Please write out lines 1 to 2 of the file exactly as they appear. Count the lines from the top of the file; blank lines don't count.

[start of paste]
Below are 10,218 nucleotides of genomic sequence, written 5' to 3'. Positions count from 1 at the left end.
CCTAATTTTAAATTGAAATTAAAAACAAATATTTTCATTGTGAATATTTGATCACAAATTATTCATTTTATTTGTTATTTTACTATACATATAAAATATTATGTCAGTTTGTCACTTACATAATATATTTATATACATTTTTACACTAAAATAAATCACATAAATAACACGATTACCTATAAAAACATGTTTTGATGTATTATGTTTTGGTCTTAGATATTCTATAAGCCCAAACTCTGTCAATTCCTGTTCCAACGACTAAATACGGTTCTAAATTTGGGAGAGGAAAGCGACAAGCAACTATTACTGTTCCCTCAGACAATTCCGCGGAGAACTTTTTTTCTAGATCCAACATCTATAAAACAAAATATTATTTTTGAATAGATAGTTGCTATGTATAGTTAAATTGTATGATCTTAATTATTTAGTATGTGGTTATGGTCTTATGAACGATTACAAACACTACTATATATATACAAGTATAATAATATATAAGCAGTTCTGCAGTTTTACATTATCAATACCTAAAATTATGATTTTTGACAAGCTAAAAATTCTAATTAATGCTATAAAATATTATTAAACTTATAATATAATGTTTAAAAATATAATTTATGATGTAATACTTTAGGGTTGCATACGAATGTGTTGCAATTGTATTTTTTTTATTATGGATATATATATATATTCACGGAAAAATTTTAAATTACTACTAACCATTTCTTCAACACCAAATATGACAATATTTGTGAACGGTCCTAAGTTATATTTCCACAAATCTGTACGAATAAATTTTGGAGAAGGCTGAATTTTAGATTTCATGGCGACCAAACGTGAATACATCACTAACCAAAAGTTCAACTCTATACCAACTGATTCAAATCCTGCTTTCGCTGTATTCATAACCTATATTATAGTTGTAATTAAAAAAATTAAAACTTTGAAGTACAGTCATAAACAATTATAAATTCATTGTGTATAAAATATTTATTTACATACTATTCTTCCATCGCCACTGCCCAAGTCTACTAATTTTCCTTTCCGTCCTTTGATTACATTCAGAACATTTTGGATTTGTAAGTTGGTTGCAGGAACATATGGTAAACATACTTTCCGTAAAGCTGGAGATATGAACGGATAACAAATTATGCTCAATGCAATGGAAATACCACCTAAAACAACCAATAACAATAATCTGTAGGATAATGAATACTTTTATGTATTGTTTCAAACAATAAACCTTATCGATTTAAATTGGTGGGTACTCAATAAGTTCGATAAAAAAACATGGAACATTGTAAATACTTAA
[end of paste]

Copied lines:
Below are 10,218 nucleotides of genomic sequence, written 5' to 3'. Positions count from 1 at the left end.
CCTAATTTTAAATTGAAATTAAAAACAAATATTTTCATTGTGAATATTTGATCACAAATTATTCATTTTATTTGTTATTTTACTATACATATAAAATATTATGTCAGTTTGTCACTTACATAATATATTTATATACATTTTTACACTAAAATAAATCACATAAATAACACGATTACCTATAAAAACATGTTTTGATGTATTATGTTTTGGTCTTAGATATTCTATAAGCCCAAACTCTGTCAATTCCTGTTCCAACGACTAAATACGGTTCTAAATTTGGGAGAGGAAAGCGACAAGCAACTATTACTGTTCCCTCAGACAATTCCGCGGAGAACTTTTTTTCTAGATCCAACATCTATAAAACAAAATATTATTTTTGAATAGATAGTTGCTATGTATAGTTAAATTGTATGATCTTAATTATTTAGTATGTGGTTATGGTCTTATGAACGATTACAAACACTACTATATATATACAAGTATAATAATATATAAGCAGTTCTGCAGTTTTACATTATCAATACCTAAAATTATGATTTTTGACAAGCTAAAAATTCTAATTAATGCTATAAAATATTATTAAACTTATAATATAATGTTTAAAAATATAATTTATGATGTAATACTTTAGGGTTGCATACGAATGTGTTGCAATTGTATTTTTTTTATTATGGATATATATATATATTCACGGAAAAATTTTAAATTACTACTAACCATTTCTTCAACACCAAATATGACAATATTTGTGAACGGTCCTAAGTTATATTTCCACAAATCTGTACGAATAAATTTTGGAGAAGGCTGAATTTTAGATTTCATGGCGACCAAACGTGAATACATCACTAACCAAAAGTTCAACTCTATACCAACTGATTCAAATCCTGCTTTCGCTGTATTCATAACCTATATTATAGTTGTAATTAAAAAAATTAAAACTTTGAAGTACAGTCATAAACAATTATAAATTCATTGTGTATAAAATATTTATTTACATACTATTCTTCCATCGCCACTGCCCAAGTCTACTAATTTTCCTTTCCGTCCTTTGATTACATTCAGAACATTTTGGATTTGTAAGTTGGTTGCAGGAACATATGGTAAACATACTTTCCGTAAAGCTGGAGATATGAACGGATAACAAATTATGCTCAATGCAATGGAAATACCACCTAAAACAACCAATAACAATAATCTGTAGGATAATGAATACTTTTATGTATTGTTTCAAACAATAAACCTTATCGATTTAAATTGGTGGGTACTCAATAAGTTCGATAAAAAAACATGGAACATTGTAAATACTTAA